Whenever I travel somewhere, I like to geek out on its food and then, immediately upon returning home, try to relive some of those flavors in my own kitchen, while they’re fresh in my memory. Often, this culminates in a dinner party on the theme of the place I had last visited. I recently traveled to Jamaica for my friend Karol’s 40th birthday, where we spent a languid 4-day weekend with a handful of friends. I didn’t expect it to be enough time to absorb much of the island’s food culture—but it was far too good not to. But then, each fall, I like to throw a salmon-themed dinner party, to celebrate the annual sockeye salmon catch from Iliamna Fish Co. in Bristol Bay, Alaska, which I’ve been a proud salmon-CSA member of for years. I somehow didn’t get around to throwing my salmon party this past fall. So I decided to mix up the themes, with a dinner party in honor of salmon and Jamaica.
I’m not sure what inspired Karol to choose Jamaica for her birthday getaway. But its food was a highlight: we all love seafood, tropical fruit, jerk-seasoned anything, and the spicy stews of Jamaican cuisine (goat curry! oxtails!). And, of course, beef patties. I fell in love with these growing up, and have made them many times, including a vegetarian version with roasted squash, peppers and zucchini. During our trip, we ate so much fish — grilled or fried whole, with brown sauce, with escovitch vegetables, with buttery cabbage and rice and pigeon peas. There was one day when we accidentally each ate two whole fish per person, and that wasn’t even counting saltfish fritters for snacks or a smoked marlin and cream cheese spread for breakfast.
We visited Treasure Beach, a sleepy, less-traveled destination far from the large resorts of Montego Bay. It took two and a half hours’ drive from the airport but we loved its laid-back vibe. We rented a house available from Jake’s Treasure Beach Hotel, which had a couple of cooks who prepared meals, and we took a cooking class with Chef Randy at the hotel. Then we took a memorable day cruise with Captain Joseph Brown, where we watched he and his family prepare a multi-course lunch on a beach, then snorkeled, played dominoes and beach soccer with Captain Joseph’s kids, and drank a bunch of rum punches.
One thing I learned from all the cooks I got to interact with, however, is that Jamaicans don’t eat raw fish.
But I took the liberty of including one dish in my salmon dinner party menu that did have raw fish: this poke. It made a refreshing first course in a menu that included fried saltfish fritters, sauteed callaloo (a hearty leafy green), and a great big pot of salmon rundown, a coconut-y seafood stew. The highlight of the evening may have been a whole, 2-foot-long salmon fillet, slathered with jerk seasoning and fresh thyme, encased inside a turmeric-stained pastry crust and baked whole. It was a sheet pan-sized Jamaican salmon pattie, which we cut up to share amongst the eight guests, family-style. It worked surprisingly well—a sort of salmon en croute. And it was much less taxing than making individual salmon patties.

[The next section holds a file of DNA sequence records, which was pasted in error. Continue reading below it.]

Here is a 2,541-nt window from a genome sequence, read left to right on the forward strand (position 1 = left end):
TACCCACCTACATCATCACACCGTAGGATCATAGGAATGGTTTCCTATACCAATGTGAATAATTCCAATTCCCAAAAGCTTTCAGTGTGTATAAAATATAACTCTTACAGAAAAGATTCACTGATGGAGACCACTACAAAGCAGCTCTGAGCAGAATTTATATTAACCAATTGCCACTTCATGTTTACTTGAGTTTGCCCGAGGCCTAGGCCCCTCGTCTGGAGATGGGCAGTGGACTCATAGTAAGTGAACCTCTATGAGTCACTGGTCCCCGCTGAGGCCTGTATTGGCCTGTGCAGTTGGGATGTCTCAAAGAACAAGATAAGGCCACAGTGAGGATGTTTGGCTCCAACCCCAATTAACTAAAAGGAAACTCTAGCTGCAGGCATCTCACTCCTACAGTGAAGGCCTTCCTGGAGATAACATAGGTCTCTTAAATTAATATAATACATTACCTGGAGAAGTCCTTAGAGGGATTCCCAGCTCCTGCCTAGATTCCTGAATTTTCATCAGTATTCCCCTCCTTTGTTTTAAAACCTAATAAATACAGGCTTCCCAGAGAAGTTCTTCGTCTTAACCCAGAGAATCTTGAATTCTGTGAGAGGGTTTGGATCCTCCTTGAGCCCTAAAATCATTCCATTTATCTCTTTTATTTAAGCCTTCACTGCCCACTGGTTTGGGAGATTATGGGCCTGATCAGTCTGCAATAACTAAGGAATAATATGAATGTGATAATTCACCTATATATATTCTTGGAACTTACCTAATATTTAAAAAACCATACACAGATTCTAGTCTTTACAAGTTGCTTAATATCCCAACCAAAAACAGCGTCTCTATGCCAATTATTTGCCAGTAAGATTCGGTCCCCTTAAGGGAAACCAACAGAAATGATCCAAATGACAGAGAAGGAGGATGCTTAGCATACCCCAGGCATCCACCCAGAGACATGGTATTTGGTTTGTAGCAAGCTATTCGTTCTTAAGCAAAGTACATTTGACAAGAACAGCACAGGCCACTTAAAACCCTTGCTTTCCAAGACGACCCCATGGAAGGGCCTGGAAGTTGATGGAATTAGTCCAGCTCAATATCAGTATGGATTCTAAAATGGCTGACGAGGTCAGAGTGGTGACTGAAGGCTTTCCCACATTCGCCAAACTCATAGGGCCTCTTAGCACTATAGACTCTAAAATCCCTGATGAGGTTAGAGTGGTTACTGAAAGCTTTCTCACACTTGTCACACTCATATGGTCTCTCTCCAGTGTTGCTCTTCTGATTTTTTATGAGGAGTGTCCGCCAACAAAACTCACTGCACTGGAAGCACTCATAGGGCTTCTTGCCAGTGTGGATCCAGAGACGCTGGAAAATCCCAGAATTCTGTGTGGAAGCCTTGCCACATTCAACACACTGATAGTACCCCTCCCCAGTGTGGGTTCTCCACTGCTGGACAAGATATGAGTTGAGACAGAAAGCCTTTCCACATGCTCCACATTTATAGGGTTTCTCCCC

This raw salmon starter was the only dish that really strayed far from Jamaican recipes. But I wanted to use some of the great produce that’s enjoyed on the island, and thanks to the thriving West Indies community in the neighborhood of Brooklyn I live in, I have access to so much of it at my local produce markets. I grabbed a chayote (also known as cho-cho in Jamaica), a versatile vegetable enjoyed throughout the Caribbean and Latin America. I thought that the crisp texture of raw chayote would be the perfect sub for something like cucumber or Asian pear, to add bursts of texture to a simple salad of raw salmon cubes. Then I decided to take it in a sort of Asian direction, with minimal splashes of soy sauce and sesame oil to make this raw fish salad more or less like poke, the Hawaiian specialty. Glistening with the oil and accented with dots of sesame seeds and chopped scallion, it would have been a great poke bowl with some rice. But I wanted to serve bite-size hors d’oeuvres with it.
I debated just buying a bag of plantain chips so that I could spoon a dollop of the poke mixture on top of each chip and call it a day. But I had already bought a cassava root at the market. So I decided to make chips out of fat slabs of those instead. I’ve had a lot of fun cooking with it in place of potatoes in the past — it makes a great potato and onion tart, some friends and I learned one night — so I thought that they might fry well into chips. I had to use a mandoline to cut them into pretty thick slices to get them to stay apart. But after they were fried, the chips were so sturdy that they made great cups for holding the poke.